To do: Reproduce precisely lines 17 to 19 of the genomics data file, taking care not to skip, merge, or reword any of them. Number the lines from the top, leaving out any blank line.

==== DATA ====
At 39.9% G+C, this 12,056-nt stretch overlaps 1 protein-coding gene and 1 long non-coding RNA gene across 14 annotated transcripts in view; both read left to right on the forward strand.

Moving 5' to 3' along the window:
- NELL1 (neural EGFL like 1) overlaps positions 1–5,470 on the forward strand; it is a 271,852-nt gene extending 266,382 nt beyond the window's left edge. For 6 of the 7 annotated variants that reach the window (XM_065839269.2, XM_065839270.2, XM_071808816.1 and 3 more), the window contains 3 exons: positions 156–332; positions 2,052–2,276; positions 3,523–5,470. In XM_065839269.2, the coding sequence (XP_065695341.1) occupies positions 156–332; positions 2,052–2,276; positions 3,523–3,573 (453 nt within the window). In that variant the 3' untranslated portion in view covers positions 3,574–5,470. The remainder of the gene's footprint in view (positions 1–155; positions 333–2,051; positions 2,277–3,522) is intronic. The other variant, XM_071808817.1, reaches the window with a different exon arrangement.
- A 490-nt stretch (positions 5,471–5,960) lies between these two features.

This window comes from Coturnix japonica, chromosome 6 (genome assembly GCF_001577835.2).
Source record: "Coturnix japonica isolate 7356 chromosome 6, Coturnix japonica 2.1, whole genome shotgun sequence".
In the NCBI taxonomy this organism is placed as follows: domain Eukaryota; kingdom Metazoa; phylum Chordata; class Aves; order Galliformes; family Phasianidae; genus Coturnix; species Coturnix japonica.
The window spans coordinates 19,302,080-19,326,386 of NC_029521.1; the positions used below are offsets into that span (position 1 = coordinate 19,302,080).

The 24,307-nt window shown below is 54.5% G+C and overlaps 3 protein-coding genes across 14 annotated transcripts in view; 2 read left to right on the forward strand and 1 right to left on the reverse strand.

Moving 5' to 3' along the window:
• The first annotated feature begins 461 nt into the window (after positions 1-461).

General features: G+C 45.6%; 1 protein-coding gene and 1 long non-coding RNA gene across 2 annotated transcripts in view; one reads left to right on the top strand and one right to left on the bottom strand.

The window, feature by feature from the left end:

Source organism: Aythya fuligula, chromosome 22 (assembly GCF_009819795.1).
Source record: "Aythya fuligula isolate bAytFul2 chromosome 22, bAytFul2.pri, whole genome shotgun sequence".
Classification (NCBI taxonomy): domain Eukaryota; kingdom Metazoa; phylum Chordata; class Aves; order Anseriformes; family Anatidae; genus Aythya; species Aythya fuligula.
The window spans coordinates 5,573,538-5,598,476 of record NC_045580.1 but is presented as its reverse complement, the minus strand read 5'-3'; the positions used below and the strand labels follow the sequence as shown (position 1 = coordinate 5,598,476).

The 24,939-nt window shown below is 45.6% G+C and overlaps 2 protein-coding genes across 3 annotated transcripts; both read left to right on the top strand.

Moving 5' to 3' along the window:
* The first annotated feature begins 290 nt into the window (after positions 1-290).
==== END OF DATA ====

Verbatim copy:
The window spans coordinates 5,573,538-5,598,476 of record NC_045580.1 but is presented as its reverse complement, the minus strand read 5'-3'; the positions used below and the strand labels follow the sequence as shown (position 1 = coordinate 5,598,476).

The 24,939-nt window shown below is 45.6% G+C and overlaps 2 protein-coding genes across 3 annotated transcripts; both read left to right on the top strand.

Moving 5' to 3' along the window: